Presented with the challenge of finding a dependable and environmentally friendly means of providing a reliable electricity supply to remote communities in Myanmar – and ultimately around the world – engineers at renewable energy specialist DWR Offshore have devised a unique and innovative solution.
Designed to take advantage of two natural resources that are readily available in Myanmar – instream tidal river flow and sunshine – the Floating Instream Tidal and Solar (FITS) power plant has a trimaran hull that is fitted with two vertical-axis instream turbines and is clad with solar panels. Power conversion systems supplied by Danfoss Drives ensure that the FITS plant provides an accessible and consistent source of power.
Supported by a grant from Innovate UK, the pilot FITS power plant has been developed and constructed in conjunction with Royal Marine Engineering and Spectrum Sustainable Development Knowledge Network.
A key feature of the FITS plant design is that its two vertical-axis turbines can be tilted to 90º to raise them clear of the water and, when this is done, the plant can be towed through the water just like any other vessel. This allows it to be moved, easily and inexpensively, to any location on a river where electrical power is needed. Each of the turbines is coupled to a permanent magnet three-phase generator which, when the FITS plant is positioned in fast-flowing water, produces an output of 100 kW. The solar panels add another 10 kW.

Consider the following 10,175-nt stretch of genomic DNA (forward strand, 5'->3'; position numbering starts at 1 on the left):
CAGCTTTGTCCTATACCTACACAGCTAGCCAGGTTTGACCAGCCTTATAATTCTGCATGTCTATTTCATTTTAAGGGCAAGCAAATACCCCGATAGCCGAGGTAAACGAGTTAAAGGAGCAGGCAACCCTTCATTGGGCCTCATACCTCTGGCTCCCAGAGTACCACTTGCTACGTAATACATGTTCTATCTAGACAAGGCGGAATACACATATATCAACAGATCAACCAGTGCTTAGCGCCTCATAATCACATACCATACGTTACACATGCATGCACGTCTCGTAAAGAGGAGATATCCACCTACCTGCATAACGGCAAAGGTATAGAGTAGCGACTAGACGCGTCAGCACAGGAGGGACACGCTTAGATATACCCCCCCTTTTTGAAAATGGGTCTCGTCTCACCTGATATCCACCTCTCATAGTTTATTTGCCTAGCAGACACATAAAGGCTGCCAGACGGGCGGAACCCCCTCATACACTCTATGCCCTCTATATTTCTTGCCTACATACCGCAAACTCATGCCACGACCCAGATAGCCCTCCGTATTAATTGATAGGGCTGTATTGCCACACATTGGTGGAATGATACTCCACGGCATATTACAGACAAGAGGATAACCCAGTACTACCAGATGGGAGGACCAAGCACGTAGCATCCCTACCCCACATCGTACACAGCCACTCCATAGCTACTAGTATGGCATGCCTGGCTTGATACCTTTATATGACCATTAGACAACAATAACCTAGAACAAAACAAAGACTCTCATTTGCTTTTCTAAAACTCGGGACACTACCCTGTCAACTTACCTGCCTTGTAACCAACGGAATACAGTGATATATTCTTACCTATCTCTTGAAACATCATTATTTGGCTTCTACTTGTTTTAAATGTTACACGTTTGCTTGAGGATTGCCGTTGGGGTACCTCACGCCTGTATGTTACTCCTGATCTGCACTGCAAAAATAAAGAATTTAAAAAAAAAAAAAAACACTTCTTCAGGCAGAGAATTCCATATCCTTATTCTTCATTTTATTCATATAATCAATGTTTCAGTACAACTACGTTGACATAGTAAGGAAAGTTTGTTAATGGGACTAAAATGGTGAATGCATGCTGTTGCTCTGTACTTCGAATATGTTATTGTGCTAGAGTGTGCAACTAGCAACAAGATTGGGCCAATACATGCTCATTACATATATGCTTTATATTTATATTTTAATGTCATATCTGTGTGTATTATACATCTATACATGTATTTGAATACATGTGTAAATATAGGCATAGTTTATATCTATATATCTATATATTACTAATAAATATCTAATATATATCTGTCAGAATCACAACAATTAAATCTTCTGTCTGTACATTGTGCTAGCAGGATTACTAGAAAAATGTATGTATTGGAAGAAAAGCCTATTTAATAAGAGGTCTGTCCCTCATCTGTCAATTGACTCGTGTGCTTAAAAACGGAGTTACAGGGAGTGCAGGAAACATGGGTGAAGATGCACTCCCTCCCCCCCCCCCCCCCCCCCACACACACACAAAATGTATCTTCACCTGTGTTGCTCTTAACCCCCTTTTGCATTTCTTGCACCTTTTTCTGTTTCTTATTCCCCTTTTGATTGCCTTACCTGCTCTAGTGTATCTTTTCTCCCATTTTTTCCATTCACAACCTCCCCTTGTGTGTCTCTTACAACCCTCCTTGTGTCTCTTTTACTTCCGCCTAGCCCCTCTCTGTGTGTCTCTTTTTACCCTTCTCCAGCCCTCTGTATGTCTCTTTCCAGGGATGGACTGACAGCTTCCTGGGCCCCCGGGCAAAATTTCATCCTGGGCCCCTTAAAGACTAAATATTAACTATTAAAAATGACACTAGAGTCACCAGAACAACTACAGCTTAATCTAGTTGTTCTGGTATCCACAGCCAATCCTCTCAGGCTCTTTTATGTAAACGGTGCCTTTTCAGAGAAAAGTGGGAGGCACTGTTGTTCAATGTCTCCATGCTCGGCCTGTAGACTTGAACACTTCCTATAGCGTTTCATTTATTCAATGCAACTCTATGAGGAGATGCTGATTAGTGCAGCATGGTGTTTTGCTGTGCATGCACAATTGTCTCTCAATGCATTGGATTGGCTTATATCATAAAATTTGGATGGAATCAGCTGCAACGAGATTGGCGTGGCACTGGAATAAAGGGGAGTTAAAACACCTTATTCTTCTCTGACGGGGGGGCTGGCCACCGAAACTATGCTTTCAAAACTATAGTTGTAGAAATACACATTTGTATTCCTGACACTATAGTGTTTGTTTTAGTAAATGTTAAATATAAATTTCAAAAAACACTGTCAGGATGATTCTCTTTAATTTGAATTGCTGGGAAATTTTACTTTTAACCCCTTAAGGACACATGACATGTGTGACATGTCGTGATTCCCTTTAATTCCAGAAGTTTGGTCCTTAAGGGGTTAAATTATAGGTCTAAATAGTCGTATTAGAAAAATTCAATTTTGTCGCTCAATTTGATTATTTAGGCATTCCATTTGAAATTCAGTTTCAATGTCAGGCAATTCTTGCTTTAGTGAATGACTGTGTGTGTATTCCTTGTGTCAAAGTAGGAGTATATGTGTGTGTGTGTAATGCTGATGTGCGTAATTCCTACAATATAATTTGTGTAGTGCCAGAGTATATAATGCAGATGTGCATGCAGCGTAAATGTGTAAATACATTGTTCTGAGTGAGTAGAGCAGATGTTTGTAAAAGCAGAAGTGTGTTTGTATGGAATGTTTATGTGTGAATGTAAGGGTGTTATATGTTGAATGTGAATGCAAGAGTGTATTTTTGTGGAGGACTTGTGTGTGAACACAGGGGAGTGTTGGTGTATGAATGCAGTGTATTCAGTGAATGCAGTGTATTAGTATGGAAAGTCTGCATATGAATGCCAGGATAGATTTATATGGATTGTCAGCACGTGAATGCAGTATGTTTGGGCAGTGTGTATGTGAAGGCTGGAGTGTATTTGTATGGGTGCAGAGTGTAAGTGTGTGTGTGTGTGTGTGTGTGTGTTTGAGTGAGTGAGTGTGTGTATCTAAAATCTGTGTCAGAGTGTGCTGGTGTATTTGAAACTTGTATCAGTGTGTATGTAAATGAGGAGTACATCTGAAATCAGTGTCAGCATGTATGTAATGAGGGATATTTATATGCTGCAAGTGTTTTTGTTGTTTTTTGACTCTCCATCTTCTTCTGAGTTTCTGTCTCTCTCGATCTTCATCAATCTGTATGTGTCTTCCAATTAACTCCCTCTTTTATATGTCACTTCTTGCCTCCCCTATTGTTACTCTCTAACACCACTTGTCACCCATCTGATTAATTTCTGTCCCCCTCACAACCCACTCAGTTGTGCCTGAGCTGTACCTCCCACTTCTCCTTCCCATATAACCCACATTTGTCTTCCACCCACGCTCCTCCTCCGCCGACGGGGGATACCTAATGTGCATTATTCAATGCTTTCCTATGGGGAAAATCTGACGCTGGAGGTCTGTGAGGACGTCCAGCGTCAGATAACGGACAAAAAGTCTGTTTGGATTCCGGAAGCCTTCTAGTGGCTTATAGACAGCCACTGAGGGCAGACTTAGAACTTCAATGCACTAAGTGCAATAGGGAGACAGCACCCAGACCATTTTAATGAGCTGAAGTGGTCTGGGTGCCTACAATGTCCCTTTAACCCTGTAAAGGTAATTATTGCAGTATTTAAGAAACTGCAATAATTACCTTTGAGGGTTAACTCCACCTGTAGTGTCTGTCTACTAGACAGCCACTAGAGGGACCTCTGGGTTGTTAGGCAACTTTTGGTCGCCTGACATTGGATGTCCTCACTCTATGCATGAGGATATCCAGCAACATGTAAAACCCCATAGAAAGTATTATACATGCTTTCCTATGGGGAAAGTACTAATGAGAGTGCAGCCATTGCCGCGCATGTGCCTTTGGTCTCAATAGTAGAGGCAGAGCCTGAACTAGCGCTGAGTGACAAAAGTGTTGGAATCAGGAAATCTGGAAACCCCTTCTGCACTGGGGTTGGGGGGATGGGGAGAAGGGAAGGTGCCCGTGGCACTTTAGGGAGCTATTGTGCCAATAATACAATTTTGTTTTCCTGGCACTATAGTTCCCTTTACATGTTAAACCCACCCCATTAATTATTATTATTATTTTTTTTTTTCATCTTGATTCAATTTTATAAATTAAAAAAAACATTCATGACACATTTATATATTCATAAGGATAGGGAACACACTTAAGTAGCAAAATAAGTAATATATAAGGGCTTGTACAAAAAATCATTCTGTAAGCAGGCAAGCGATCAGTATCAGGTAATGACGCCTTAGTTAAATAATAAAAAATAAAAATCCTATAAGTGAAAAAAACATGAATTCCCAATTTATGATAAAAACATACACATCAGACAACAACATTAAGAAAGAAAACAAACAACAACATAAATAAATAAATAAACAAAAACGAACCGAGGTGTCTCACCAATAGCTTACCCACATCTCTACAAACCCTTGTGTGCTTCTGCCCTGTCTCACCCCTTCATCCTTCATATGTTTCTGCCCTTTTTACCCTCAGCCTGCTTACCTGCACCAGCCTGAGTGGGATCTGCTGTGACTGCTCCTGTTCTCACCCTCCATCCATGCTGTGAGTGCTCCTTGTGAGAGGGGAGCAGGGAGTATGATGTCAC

“Generating power is, of course, the primary role of the FITS plant,” said James Diddams, founder and director of DWR Offshore, “but on its own, it’s not a complete solution. The voltage and frequency of the power from the generators varies according to the water flow, and the output of the solar panels depends on the level of sunlight. We needed a way of providing a stable supply for power users despite these fluctuations. To help us achieve this we approached Danfoss Drives.”
The expert engineers at Danfoss proposed a solution based on regenerative power converters from the company’s Vacon NXC range. Each of the generators would be equipped with two converters, one configured as a generator controller, the other as a microgrid controller. The converters would be coupled via a DC bus, which would have provision for connecting power from the solar panels. This arrangement allows the FITS plant to deliver a stable 400 V 50 Hz three-phase supply irrespective of generator output fluctuations over a wide range.
“We selected Danfoss Drives as a partner for this project after carefully evaluating a number of other potential suppliers,” said Diddams. “What impressed us most about Danfoss was the company’s technical expertise and ability. Although ours is a rather specialised application, Danfoss already had proven generator control and microgrid firmware packages that were ideal for our purposes. We could, therefore, be confident that implementation would be problem free.”